South Korea’s cabinet approves the free trade agreement (FTA) with Colombia, bringing both countries one step closer to the implementation of the agreement, local media reported Tuesday.

The two countries will formally sign the agreement on February 21, after which the FTA will be submitted to both parliaments for legislative approval.

Colombia’s ambassador to South Korea, Jaime Alberto Cabal, claimed that the agreement would be “very positive for Colombia.”

Under the FTA, within ten years of its implementation tariffs on 96.1% of Colombian and 96.7% on Korean goods will be removed.

The agreement is expected to come into force no later than by the end of the first half of 2013.

The comprehensive accord covers 22 sectors, including commodities, trade, investments, services and intellectual property rights. The two sides will be able to lift more than 96 percent of tariffs within 10 years if the pact goes into effect.

“South Korea will export commodities to Colombia, while importing raw materials and natural resources. The two economies are complimentary,” Korean Trade Minister Bark Tae-ho told reporters months back. In athat the trade deal will further open the door to Latin American markets, according to Tae-ho.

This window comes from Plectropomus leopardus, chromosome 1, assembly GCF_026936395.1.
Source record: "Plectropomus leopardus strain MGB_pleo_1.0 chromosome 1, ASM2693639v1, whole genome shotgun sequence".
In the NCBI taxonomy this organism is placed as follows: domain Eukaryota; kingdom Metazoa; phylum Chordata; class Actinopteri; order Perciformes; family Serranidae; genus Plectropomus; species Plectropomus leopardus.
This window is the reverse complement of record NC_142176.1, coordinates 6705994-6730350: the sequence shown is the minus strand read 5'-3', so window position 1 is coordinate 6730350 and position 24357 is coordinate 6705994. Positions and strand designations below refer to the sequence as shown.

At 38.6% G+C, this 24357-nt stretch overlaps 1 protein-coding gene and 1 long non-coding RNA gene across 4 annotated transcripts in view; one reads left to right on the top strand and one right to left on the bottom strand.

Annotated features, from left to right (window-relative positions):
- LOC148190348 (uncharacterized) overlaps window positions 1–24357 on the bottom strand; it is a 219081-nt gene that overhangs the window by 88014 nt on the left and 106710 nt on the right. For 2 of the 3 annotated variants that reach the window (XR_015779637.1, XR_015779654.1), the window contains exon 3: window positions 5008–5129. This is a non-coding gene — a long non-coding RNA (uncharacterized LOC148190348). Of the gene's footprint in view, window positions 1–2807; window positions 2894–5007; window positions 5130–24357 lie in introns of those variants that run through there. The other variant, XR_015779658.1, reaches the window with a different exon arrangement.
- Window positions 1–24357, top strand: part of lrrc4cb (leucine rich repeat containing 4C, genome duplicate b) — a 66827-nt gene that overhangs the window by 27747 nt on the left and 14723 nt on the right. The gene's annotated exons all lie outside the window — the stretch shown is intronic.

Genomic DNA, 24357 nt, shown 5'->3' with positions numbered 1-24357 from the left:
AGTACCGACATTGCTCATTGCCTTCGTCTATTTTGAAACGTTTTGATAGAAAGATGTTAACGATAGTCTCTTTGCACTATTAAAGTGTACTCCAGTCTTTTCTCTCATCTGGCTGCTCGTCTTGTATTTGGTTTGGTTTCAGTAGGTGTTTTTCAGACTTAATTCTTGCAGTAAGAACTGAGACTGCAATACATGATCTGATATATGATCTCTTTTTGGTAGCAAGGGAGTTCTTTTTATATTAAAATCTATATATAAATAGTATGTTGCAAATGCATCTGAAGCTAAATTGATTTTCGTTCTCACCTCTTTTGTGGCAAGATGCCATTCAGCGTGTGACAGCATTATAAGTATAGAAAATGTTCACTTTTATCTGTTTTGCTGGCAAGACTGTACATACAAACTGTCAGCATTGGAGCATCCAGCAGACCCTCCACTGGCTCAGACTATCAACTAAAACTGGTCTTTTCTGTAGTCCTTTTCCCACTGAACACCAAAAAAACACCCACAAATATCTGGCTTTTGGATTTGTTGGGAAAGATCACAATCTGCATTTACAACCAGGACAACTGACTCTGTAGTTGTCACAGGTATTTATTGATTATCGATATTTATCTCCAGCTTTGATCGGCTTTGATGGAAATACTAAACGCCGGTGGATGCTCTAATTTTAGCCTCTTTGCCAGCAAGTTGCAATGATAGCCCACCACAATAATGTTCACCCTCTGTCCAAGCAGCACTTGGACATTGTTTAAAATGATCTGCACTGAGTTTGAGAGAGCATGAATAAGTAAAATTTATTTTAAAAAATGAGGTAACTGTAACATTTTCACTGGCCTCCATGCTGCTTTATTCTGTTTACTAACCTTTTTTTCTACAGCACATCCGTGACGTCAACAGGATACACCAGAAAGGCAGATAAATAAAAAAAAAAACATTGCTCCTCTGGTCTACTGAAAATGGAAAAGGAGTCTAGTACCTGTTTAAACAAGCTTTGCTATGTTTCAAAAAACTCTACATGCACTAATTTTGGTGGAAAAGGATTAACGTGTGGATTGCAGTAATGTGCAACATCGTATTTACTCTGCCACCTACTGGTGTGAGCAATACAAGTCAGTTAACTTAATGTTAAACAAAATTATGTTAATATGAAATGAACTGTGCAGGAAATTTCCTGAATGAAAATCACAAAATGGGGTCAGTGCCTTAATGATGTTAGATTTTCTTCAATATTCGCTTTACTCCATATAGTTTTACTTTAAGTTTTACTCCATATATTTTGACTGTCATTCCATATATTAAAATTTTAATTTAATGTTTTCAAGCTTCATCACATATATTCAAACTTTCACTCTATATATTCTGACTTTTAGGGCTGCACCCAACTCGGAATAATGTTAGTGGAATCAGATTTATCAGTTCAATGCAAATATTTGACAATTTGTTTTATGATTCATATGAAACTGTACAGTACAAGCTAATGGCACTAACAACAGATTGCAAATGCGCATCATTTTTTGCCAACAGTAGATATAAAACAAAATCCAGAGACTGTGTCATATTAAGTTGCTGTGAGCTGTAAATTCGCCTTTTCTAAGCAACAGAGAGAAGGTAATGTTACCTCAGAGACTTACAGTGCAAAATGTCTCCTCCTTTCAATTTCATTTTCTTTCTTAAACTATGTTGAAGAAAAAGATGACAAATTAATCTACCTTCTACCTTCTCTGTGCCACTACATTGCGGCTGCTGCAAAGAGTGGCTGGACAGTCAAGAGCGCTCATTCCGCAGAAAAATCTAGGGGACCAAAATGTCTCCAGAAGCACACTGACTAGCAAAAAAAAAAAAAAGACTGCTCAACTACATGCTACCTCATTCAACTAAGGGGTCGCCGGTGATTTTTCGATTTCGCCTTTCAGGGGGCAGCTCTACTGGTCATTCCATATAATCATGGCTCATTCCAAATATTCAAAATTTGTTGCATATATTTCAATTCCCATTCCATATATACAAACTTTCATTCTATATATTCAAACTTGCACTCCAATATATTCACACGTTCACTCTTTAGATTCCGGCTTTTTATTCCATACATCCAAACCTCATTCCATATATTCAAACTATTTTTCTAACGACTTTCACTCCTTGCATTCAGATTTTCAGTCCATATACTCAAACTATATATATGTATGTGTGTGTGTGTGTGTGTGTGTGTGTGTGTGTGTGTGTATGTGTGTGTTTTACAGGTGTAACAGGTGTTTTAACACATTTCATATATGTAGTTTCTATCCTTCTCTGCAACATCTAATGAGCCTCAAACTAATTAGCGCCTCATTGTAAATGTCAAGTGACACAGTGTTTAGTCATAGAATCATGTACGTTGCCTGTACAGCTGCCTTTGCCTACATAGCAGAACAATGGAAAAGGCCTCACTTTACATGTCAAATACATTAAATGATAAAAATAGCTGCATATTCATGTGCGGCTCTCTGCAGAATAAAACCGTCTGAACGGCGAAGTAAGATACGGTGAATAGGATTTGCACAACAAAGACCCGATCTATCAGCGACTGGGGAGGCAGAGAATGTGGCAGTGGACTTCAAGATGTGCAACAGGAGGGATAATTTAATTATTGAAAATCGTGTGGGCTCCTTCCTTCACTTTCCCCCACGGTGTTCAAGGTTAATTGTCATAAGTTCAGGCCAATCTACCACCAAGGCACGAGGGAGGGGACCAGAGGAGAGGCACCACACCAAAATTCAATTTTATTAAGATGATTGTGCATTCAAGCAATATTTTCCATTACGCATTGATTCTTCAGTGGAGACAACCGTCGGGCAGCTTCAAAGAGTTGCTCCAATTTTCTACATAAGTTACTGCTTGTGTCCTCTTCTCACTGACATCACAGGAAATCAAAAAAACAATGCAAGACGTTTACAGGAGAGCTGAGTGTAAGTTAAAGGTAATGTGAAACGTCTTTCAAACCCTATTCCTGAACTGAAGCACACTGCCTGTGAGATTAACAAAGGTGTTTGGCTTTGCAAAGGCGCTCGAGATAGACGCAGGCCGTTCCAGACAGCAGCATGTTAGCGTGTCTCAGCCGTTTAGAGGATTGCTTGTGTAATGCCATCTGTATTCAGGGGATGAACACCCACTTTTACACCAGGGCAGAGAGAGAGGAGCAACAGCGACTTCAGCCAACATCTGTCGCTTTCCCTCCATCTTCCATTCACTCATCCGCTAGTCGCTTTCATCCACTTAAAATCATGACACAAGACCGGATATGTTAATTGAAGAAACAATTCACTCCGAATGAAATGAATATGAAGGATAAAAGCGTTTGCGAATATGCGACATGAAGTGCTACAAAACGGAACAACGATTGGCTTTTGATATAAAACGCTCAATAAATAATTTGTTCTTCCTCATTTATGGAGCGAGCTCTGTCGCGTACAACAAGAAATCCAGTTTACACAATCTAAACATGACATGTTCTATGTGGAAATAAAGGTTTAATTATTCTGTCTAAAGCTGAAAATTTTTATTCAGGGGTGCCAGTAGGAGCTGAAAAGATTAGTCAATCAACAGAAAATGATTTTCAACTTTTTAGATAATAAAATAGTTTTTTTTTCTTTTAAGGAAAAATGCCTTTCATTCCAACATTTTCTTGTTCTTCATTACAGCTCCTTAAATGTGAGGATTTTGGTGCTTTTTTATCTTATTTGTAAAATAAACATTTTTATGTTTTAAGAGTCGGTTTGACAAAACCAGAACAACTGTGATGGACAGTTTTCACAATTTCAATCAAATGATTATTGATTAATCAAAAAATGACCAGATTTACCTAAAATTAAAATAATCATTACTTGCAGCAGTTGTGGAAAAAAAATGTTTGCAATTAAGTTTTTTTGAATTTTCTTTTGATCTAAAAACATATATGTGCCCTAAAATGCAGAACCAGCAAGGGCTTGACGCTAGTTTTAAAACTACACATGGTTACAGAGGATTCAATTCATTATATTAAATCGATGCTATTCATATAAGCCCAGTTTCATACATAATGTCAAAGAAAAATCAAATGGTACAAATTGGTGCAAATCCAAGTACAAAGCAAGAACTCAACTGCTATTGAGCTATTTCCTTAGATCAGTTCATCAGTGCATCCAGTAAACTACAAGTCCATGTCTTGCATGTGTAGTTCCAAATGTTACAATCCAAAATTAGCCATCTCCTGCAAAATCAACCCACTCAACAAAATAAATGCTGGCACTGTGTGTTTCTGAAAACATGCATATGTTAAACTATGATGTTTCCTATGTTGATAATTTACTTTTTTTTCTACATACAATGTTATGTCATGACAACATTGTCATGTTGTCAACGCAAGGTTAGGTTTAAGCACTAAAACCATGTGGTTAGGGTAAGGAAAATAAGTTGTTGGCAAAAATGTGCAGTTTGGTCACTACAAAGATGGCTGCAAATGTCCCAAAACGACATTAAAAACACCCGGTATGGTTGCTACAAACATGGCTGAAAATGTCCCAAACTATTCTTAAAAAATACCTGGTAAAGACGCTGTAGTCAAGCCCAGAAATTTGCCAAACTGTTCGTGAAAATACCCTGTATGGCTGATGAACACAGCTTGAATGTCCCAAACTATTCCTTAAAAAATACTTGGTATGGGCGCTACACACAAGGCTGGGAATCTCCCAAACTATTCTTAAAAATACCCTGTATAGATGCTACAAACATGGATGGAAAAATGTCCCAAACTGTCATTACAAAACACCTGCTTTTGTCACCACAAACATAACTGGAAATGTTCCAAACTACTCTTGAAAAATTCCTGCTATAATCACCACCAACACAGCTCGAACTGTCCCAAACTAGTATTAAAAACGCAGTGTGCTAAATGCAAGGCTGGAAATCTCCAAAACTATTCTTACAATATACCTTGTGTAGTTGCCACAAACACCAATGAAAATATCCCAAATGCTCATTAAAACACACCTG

Trade experts predict bilateral trade will soar when the deal takes effect. In 2011, bilateral trade hit approximately US$2 billion, a sharp increase from 2006 when it marked only US$1.1 billion.

Colombia is the fourth largest economy, as well as the third most populated country in Latin America. It was the only country that sent troops to South Korea during the Korean War (1950-53).

South Korea has signed the free trade agreement with several nations including the United States, the European Union and Chile.